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Couch Potatoes On Track For Virtual World

All eyes will also be on the MIPTV/MILIA "Content 360" international competition inaugurated last year to generate innovative, interactive entertainment that will work on the Web, cellphones, and other new and emerging new media platforms.
by Audrey Stuart
Cannes, France (AFP) April 16, 2007
TV addicts looked set to make the leap from couch to computer or cellphone, as TV, Internet, mobile phone, video game and advertising execs gathered Monday to mull how to propel their converging worlds into one future.

Giving a first pointer on the times to come, reality TV pioneer Endemol, maker of the hit "Big Brother" series, said it was teaming up with interactive gaming leader Electronic Arts to launch a new virtual world for television addicts, after Internet's "Second Life" and "Cyworld".

The creation of "Virtual Me", a digital entertainment concept marrying traditional TV with video games, was announced at the opening of one of the world's largest broadcasting and audiovisual trade events, the five-day MIPTV/MILIA trade show. The drive to entertain fragmenting audiences as TV and video jump out of the box onto a plethora of new screens -- from the tiny mobile phone to PCs, handheld gaming devices and even the iconic iPod -- is at the centre of the five-day show.

"The amount of innovation and flux going on within the confines of TV is pretty breathtaking," marketing guru Joseph Jaffe, author of best-selling advertising book, "Life After The 30 Second Spot," told the daily MIPTV News.

"Innovation is no longer a nice-to-have, it's a have-to-have. It's an absolute necessity for survival."

Increasing competition as large numbers of new players worldwide fight traditional broadcasters for a bigger slice of action has attracted record numbers of more than 13,000 participants to this year's market.

The growth in content for TV, Internet (IPTV), cellphones and other platforms is more about reaching niche rather than mass audiences, Paul Johnson, television director for the show's organisers, Reed MIDEM, told AFP.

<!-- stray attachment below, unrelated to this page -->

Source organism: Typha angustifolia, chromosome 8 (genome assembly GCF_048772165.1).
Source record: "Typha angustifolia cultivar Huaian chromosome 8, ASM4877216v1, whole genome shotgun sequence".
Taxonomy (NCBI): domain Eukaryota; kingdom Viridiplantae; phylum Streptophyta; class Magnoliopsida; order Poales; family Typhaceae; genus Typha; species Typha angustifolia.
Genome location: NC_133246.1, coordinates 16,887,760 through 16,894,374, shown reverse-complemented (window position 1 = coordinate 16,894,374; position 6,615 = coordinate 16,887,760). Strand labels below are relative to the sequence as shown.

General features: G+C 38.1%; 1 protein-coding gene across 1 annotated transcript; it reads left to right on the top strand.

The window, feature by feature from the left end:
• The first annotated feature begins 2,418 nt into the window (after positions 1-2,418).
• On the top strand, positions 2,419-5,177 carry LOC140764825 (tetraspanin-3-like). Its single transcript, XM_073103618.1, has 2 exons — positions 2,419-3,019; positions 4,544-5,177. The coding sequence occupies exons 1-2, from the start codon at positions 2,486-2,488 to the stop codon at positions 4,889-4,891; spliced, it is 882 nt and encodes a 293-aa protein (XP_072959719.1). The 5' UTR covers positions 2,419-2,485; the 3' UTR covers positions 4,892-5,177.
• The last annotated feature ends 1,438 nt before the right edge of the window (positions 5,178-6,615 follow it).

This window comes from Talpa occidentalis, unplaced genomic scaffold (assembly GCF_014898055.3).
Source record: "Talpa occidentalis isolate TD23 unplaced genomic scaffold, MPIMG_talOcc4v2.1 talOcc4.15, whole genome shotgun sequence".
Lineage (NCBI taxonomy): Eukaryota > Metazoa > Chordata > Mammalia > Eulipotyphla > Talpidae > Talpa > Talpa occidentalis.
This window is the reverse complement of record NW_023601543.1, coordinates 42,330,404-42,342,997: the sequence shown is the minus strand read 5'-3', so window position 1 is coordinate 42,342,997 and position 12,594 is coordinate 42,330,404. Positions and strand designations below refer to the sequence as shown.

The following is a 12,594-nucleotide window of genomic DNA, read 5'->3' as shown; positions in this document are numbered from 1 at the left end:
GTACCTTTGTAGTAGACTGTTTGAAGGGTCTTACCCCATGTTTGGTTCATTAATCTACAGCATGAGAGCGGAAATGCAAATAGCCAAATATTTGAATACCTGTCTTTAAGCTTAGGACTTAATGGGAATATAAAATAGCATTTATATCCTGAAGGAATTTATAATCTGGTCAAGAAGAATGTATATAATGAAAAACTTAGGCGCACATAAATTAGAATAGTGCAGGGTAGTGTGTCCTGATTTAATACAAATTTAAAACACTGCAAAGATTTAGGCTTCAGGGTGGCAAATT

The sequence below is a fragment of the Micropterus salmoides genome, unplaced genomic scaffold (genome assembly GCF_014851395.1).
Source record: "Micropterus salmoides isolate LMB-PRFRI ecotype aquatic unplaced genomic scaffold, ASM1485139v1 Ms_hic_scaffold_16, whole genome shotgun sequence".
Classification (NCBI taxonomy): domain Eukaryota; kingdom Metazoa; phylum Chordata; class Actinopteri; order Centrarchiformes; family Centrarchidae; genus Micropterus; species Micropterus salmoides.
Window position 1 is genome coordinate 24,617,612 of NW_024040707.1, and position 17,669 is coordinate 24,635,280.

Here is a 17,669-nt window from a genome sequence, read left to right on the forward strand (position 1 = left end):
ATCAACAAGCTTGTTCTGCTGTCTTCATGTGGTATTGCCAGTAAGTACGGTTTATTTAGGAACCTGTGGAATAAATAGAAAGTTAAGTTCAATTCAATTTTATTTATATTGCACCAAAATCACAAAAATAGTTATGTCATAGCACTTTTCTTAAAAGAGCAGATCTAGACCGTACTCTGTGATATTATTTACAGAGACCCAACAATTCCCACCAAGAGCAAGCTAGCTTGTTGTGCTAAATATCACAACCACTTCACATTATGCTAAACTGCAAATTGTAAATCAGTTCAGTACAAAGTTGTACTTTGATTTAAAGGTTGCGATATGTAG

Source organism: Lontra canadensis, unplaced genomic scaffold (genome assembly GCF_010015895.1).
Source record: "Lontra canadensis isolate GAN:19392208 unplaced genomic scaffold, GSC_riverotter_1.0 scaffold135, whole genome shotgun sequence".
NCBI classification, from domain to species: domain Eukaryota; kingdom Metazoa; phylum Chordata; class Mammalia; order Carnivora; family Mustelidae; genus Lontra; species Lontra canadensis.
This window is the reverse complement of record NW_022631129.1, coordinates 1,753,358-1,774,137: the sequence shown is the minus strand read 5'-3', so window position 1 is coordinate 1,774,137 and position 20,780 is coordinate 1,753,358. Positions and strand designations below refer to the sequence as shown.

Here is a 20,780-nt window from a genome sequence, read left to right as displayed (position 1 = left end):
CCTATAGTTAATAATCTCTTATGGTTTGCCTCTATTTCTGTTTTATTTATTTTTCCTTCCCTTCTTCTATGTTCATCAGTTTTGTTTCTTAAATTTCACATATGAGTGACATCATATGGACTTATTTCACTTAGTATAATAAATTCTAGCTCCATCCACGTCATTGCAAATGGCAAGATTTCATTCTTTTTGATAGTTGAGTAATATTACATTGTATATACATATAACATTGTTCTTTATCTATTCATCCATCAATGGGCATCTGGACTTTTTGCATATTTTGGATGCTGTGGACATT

"The future will have consumers dictating what they want to watch, when they want. It will offer more choices across more platforms than at any other time in our history of the medium," Johnson emphasised.

The Asian digital power houses were in Cannes in force, with Japan, South Korea and China bringing large delegations.

More than 3,570 TV buyers from around the world are also due to attend, up eight percent from last year. Regions expected to come on a buying spree include Eastern Europe and the Middle East as well as Asia Pacific.

Run in parallel with the hectic buying and selling, brainstorming sessions will tackle burning issues such as whether "green TV" can become prime-time TV.

Increased environmental concern about global warming has sparked a new trend in TV programming and is behind the recent launch of a couple of dedicated "green" channels. The United Nations will be in town to offer its slew of green-themed documentaries and series.

All eyes will also be on the MIPTV/MILIA "Content 360" international competition inaugurated last year to generate innovative, interactive entertainment that will work on the Web, cellphones, and other new and emerging new media platforms.

But although more key players than ever before from the Internet, cellphone, video-on-demand and advertising worlds will jet in for the event, demand is expected to be high for the old favourite, bread-and-butter TV staples.

The popularity of the oft-maligned but hugely successful non-scripted TV formats that have sent reality, cooking, home-improvements and quiz shows around the globe are still riding high.

Recent scripted drama and comedy hits from the United States are also on many buy-lists while the recent upsurge in docudramas also shows no sign of abating, industry watchers note.

The show is truly global with 102 countries expected to attend, 10 percent more than last year. New boys on the block include Bangladesh, Belarus, Macedonia, Senegal and the Democratic Republic of Congo.

Source: Agence France-Presse

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All Of Russia Will Have Internet And Phone Access
Moscow (RIA Novosti) Mar 27, 2007
Russia lags significantly behind developed countries in the IT sphere, said First Deputy Prime Minister Sergei Ivanov at a meeting of the board of the Information Technologies and Communications Ministry.

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